WNC History Timeline

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www.childers-shepherd.org, 31 Dec 2008
                                          Corn Meal Mush

According to my father, Roy Childers, corn meal mush was a mainstay dish for the Childers family on
Couches Creek. When they had little else, they usually had some dry corn they could take to the mill
to have ground into meal.

(The Italians make a similar dish, which they call Polenta. This, seasoned in Italian ways, has become
very popular in Italian restaurants everywhere.)

As best I can remember, Daddy said that they ate their cornmeal mush in two different ways. For a
savory dish, Grandma Bertha might add some bacon or ham drippings if she had them. For a sweet
version, perhaps made from leftover mush, Grandma Bertha might slice the cold mush into strips, fry
them in lard, and pour some molasses over them.

Ingredients:

4 1/2 cups water

1 teaspoon salt

2 cups cornmeal

Time: 40 - 60 minutes, depending on whether plain or fancy

Servings: for about four people, as a main dish

Bring the water to a boil in a thick-bottomed saucepan. Add the salt, stir, and bring the water back to
boil. Now reduce the heat to a simmer and begin pouring in a thin stream of the corn meal while
stirring constantly. Continue until all the corn meal has been added. (Using a wire whisk while adding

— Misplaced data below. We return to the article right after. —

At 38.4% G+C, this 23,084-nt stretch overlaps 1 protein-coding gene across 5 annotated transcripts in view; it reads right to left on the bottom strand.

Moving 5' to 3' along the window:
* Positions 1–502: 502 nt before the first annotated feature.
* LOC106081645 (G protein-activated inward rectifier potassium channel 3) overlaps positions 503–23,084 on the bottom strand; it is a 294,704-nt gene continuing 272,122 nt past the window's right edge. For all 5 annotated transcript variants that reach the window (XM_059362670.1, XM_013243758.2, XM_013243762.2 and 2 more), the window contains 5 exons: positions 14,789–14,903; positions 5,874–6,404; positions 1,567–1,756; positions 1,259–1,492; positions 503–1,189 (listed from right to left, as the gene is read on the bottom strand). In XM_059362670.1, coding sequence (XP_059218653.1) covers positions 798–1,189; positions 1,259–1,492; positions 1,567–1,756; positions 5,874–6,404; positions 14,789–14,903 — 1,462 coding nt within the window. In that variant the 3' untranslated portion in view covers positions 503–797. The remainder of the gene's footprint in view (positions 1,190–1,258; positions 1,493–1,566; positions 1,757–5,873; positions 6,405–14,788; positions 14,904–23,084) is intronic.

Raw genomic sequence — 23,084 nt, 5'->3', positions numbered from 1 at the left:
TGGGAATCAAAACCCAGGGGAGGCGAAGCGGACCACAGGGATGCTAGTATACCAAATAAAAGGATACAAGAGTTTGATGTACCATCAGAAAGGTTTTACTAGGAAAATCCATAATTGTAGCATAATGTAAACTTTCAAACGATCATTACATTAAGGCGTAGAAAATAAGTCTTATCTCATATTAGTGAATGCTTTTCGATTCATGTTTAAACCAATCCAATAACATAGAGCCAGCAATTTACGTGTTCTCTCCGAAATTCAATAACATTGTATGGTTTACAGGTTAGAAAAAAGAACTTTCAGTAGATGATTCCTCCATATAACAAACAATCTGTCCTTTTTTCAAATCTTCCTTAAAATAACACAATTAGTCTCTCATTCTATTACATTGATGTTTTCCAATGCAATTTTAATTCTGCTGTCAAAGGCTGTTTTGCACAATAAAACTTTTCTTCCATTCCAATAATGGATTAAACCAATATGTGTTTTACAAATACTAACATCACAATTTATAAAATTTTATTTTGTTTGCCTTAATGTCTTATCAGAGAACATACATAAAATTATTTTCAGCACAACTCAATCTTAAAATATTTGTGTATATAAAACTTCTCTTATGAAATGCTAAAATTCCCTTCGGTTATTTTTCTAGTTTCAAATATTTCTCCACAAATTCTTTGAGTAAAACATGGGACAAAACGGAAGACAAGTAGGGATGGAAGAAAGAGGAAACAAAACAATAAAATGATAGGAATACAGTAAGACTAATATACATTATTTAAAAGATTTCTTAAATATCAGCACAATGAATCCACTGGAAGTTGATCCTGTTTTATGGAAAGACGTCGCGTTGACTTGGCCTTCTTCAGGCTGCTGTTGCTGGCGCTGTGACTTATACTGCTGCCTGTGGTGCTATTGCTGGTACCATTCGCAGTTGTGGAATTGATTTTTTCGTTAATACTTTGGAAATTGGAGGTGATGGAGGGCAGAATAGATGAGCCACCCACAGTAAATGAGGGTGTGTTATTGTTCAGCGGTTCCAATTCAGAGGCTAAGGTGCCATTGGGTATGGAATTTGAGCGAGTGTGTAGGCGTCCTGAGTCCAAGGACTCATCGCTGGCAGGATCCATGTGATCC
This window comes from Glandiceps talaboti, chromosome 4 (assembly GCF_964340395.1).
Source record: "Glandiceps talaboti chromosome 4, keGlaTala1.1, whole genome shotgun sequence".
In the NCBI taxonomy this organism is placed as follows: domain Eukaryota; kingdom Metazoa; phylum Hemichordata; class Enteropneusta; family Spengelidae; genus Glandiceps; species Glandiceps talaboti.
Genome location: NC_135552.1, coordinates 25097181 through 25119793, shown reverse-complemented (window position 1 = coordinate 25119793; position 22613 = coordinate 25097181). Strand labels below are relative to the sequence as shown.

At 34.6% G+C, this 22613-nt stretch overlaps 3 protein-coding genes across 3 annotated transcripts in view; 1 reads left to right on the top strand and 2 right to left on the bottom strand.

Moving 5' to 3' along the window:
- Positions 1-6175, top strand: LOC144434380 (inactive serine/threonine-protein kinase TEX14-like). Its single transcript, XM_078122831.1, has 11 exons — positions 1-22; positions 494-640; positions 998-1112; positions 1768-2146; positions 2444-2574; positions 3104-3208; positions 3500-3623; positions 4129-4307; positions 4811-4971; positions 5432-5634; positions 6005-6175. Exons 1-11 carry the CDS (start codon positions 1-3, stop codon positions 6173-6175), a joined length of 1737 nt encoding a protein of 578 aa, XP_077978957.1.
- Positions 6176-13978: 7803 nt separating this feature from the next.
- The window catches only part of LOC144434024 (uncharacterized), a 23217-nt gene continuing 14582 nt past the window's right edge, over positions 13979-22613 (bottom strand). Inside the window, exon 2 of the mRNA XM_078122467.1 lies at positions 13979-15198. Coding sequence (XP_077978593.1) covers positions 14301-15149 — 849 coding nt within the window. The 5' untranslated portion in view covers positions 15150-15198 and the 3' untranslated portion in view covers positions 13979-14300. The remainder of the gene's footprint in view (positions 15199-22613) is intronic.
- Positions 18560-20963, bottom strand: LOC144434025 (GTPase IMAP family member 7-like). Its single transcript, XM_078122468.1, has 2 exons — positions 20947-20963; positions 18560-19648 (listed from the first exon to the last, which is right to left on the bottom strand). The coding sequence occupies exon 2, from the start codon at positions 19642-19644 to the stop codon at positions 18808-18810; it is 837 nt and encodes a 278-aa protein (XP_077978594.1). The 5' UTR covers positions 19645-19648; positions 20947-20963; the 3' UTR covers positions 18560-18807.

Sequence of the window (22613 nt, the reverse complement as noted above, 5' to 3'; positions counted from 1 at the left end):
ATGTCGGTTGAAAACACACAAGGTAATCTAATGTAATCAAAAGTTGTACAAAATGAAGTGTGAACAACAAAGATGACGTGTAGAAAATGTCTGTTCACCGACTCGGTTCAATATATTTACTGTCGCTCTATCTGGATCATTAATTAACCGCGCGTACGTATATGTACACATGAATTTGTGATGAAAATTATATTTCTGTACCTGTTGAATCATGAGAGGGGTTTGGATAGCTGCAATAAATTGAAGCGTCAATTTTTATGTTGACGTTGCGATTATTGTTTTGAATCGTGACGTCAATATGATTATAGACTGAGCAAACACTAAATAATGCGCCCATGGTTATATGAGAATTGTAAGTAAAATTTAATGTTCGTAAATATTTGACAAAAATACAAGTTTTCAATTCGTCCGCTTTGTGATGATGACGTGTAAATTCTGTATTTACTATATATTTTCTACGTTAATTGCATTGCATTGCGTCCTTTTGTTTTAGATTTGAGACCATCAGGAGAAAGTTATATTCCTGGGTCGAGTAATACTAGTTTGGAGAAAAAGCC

the meal, instead of a spoon, will help avoid lumps.)

Now use a wooden spoon and continue constantly stirring over very low heat as the meal and water
mixture thickens into mush. It will begin to bubble, so be careful to avoid being burned when the
bubbles pop. (For a thinner mush, more like a cooked cereal, this process will take about half an
hour. To make a thicker mush, especially if you want to let it congeal for slicing later, keep cooking
and stirring for about another twenty minutes or so until it is quite thick and begins to pull away from
the sides of the pan.)

To serve it immediately, pour the mush into a serving dish and add over the top whatever
seasonings you like. Here are some possibilities: sauteed onions and/or garlic, sauteed mushrooms,
tomato sauce or stewed tomatoes, and any grated cheese you like. Or, to go to the sweet side, you
could dot it with butter, sprinkle on some cinnamon, and then drizzle maple syrup or molasses over it
all.

If you want to keep the mush for later use, then pour it into a flat square pan and let it cool. When it
is firm, you can slice it into squares or strips. These can then be fried until crisp and brown, or the
slices can be arranged in an oiled baking dish, seasoned with some tomato or other kind of sauce,
topped with grated cheese, and baked in a preheated 350-degree oven until browned and bubbly.

Use your imagination in the seasoning, and in "remembering" the scenes around that big table in the
Childers house on Couches Creek.

                                                                                                         -- Dwight Childers